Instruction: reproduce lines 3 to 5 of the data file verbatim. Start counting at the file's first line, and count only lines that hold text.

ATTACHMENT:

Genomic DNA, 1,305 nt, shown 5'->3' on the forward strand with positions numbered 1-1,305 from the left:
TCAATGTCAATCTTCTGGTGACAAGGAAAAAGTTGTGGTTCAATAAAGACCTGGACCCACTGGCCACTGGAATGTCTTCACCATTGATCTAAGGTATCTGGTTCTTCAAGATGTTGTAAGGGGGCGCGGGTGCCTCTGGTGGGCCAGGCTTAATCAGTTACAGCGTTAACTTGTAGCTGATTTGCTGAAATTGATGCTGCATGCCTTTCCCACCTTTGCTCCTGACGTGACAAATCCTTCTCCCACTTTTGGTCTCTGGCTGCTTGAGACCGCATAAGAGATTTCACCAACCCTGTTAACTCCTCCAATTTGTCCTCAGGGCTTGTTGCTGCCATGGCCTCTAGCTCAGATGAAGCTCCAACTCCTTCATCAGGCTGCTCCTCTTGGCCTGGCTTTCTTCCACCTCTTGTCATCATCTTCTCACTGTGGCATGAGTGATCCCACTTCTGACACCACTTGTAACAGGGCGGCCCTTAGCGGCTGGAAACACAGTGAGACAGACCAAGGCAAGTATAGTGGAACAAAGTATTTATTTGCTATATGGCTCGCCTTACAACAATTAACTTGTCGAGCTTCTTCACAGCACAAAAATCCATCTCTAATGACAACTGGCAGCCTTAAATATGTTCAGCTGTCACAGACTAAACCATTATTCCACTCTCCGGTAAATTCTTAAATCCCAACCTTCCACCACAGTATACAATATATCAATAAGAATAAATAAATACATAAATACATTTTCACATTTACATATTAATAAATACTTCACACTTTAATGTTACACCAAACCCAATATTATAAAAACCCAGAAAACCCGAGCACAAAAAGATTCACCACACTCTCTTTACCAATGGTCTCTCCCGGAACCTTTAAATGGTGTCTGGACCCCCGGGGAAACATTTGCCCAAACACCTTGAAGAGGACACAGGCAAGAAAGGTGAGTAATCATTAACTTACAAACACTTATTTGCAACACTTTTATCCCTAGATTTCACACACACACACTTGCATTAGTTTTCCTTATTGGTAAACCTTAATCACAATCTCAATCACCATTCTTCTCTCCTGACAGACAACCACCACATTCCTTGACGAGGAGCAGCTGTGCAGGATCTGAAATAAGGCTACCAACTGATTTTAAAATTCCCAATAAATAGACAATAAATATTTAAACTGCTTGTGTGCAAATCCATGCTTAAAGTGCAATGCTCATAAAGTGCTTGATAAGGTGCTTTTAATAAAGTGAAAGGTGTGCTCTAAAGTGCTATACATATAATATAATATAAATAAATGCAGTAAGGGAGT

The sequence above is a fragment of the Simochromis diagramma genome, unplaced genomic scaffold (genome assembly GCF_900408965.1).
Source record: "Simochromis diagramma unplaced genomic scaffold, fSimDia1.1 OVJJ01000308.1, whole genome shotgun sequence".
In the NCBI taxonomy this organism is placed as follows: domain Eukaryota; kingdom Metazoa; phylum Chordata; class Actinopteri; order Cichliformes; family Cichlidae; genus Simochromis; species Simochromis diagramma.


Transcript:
The sequence above is a fragment of the Simochromis diagramma genome, unplaced genomic scaffold (genome assembly GCF_900408965.1).
Source record: "Simochromis diagramma unplaced genomic scaffold, fSimDia1.1 OVJJ01000308.1, whole genome shotgun sequence".
In the NCBI taxonomy this organism is placed as follows: domain Eukaryota; kingdom Metazoa; phylum Chordata; class Actinopteri; order Cichliformes; family Cichlidae; genus Simochromis; species Simochromis diagramma.